Marquette students joined several other colleges and universities across the nation by conducting a “Solidarity Die In” Monday to peacefully protest against police brutality towards people of color.
Students, some carrying signs, marched up to the Alumni Memorial Union’s second floor around 11 a.m. and laid on their backs throughout the area, while members of the Department of Public Safety stood by. Phrases on the signs included “I’m tired of being racially profiled on campus” and “I am a REAL Native American, NOT a MASCOT.”
After about 10 minutes of lying down, the group stood up and listened to a speech from Nate Hamilton, whose brother Dontre was shot to death while unarmed by the Milwaukee Police Department earlier this year.
“What (Marquette students) have is the power,” Hamilton said. “You’re getting an education, you’re getting an understanding and you can learn about the system and how it works. It has been broken for hundreds of years. We have been stripped of humanity and we need to get it back. The Coalition of Justice has set out and said that we are not going to quit, we are going to show resistance against injustice.”
DPS Chief Paul Mascari was also in attendance as students laid on the ground.
“Our students have the right to speak out peacefully about important issues as they did so today,” Mascari said in an email. “Our DPS officers currently undergo extensive diversity and cultural awareness training – significantly more so than is required of many police officers. We are always reviewing the best ways we can improve overall awareness and cultural sensitivity training, and we will continue to do so.”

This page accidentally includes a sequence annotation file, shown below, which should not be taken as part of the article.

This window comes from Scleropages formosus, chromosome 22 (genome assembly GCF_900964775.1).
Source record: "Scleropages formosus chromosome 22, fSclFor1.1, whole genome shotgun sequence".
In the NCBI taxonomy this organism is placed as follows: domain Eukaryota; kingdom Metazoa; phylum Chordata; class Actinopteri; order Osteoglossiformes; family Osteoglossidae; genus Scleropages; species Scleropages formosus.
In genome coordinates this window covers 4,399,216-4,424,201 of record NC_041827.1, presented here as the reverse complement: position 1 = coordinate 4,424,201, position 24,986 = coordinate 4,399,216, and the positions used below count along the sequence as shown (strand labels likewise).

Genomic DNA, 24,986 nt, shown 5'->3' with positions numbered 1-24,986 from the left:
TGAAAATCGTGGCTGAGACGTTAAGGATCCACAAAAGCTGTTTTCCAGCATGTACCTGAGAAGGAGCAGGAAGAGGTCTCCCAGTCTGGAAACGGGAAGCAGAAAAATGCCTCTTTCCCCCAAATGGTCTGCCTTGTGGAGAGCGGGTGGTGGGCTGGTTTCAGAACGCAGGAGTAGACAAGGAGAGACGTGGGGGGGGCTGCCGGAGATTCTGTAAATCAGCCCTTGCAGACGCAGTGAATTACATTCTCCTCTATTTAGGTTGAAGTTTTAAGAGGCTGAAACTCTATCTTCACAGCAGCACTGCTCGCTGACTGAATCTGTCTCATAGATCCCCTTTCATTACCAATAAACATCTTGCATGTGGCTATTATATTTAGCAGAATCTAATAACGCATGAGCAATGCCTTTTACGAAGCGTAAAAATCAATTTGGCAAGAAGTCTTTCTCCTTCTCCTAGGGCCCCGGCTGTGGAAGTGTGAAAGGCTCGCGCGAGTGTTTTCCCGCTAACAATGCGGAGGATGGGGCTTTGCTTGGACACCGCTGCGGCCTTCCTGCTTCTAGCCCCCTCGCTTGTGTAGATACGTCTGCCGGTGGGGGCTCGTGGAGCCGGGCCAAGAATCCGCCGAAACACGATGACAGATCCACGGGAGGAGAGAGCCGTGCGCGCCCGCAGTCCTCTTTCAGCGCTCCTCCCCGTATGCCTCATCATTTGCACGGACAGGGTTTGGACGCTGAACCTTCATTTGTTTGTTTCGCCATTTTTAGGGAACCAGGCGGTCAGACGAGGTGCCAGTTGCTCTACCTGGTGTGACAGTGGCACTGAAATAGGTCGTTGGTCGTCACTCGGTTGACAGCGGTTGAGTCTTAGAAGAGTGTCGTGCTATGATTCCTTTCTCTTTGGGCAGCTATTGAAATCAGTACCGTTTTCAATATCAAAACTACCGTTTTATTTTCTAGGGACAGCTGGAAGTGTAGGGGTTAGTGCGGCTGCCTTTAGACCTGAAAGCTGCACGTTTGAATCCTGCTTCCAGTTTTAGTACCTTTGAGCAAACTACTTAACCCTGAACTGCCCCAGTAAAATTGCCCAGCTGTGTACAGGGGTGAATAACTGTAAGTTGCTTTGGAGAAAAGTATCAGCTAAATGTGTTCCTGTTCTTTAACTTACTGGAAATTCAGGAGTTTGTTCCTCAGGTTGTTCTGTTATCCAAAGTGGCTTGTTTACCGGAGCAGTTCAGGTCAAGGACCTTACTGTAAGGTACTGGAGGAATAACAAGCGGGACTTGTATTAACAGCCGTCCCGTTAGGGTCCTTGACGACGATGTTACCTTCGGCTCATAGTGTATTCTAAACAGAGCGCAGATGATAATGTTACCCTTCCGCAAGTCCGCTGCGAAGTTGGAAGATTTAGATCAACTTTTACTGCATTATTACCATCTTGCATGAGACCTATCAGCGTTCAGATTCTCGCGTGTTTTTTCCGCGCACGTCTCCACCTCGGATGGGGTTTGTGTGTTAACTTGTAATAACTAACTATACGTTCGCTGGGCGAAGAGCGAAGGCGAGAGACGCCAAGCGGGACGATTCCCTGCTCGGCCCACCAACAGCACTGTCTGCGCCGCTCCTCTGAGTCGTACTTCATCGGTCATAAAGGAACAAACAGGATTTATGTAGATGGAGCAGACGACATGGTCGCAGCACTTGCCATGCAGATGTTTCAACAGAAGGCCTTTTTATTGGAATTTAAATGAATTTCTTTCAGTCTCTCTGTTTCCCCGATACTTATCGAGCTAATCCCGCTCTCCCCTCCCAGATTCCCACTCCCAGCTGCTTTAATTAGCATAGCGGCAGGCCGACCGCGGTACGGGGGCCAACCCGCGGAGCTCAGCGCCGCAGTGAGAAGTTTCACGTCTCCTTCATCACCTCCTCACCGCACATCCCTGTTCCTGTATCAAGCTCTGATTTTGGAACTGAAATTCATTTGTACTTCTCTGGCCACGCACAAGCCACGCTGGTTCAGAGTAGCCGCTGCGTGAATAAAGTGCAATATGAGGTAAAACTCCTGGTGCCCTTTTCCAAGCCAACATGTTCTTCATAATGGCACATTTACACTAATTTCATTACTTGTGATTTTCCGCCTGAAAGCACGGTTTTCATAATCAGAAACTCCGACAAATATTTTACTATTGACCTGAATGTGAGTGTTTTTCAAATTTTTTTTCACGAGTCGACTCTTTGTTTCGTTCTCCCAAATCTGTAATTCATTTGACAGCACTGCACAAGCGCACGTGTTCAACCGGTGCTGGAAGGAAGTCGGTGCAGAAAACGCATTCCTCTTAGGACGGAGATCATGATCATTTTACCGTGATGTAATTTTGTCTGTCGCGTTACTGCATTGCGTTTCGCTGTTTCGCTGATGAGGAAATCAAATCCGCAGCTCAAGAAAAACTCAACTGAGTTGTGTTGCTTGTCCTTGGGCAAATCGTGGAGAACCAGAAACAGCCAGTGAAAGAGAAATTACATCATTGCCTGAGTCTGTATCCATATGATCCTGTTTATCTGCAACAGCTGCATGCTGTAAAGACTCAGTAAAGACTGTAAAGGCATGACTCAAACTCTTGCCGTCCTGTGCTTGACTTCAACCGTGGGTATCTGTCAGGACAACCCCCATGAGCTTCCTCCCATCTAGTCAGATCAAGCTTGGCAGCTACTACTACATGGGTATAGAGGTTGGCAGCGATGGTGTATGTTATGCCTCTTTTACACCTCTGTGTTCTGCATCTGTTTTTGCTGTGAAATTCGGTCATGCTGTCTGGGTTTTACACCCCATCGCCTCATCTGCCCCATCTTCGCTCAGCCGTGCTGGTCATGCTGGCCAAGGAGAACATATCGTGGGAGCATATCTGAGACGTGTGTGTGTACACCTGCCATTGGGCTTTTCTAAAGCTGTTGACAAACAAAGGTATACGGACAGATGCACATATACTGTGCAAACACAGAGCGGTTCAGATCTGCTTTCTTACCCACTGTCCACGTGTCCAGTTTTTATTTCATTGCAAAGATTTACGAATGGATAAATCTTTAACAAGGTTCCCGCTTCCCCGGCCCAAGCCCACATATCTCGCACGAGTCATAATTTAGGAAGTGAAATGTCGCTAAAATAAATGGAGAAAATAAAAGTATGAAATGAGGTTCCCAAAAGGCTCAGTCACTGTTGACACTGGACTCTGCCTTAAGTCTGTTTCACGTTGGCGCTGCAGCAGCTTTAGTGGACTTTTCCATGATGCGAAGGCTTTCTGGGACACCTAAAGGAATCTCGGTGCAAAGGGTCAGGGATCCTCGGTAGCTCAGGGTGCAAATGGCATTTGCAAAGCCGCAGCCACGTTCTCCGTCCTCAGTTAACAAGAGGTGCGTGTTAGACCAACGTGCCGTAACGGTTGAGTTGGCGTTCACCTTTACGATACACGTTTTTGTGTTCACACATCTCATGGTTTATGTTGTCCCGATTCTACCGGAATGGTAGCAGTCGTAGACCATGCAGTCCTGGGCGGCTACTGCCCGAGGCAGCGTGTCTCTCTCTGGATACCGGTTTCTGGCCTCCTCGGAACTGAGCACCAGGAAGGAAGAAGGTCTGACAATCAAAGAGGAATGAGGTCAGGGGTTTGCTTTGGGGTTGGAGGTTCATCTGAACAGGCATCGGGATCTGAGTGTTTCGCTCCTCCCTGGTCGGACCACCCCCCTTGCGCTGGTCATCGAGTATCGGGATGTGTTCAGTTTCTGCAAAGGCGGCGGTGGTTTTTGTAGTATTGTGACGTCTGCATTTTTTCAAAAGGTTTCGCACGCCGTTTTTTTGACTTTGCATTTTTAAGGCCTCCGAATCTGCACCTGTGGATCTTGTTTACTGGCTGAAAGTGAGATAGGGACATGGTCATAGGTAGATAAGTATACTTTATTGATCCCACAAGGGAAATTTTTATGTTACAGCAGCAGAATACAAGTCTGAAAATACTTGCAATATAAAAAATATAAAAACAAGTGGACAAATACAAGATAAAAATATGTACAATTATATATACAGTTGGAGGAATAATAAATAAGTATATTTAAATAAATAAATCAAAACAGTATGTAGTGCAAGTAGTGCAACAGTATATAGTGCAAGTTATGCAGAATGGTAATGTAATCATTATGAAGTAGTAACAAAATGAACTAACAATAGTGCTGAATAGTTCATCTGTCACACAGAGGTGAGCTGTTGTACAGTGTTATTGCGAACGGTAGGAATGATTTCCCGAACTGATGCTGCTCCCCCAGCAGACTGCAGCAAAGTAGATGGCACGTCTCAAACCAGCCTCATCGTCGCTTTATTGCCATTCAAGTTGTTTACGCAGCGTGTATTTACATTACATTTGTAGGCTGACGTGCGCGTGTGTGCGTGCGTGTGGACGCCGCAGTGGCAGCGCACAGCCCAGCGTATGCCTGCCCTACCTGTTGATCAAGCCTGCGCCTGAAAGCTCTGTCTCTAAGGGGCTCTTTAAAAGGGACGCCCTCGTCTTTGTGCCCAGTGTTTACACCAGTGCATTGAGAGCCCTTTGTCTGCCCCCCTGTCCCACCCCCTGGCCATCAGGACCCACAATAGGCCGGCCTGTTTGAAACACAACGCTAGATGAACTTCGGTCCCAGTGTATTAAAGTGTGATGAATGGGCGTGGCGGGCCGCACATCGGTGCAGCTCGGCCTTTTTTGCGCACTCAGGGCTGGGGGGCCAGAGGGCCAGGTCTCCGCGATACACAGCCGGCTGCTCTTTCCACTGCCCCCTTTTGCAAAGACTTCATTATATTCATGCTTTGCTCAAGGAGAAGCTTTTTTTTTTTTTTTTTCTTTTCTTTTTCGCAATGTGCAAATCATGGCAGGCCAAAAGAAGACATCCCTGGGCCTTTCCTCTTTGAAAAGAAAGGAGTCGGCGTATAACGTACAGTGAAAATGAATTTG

The “Die In” happened a few months after Michael Brown, an unarmed black teenager, was fatally shot by Darren Wilson, a white police officer, in Ferguson, Mo. Wilson was not indicted for Brown’s death.
“We’re trying to relate the national event to campus,” said Ella Davis, co-organizer of the Die In and junior in the College of Health Sciences.
Once Hamilton finished speaking, the group went outside and marched around campus, singing chants including “Tell me what democracy looks like, this is what democracy looks like” and “Hands up, don’t shoot.”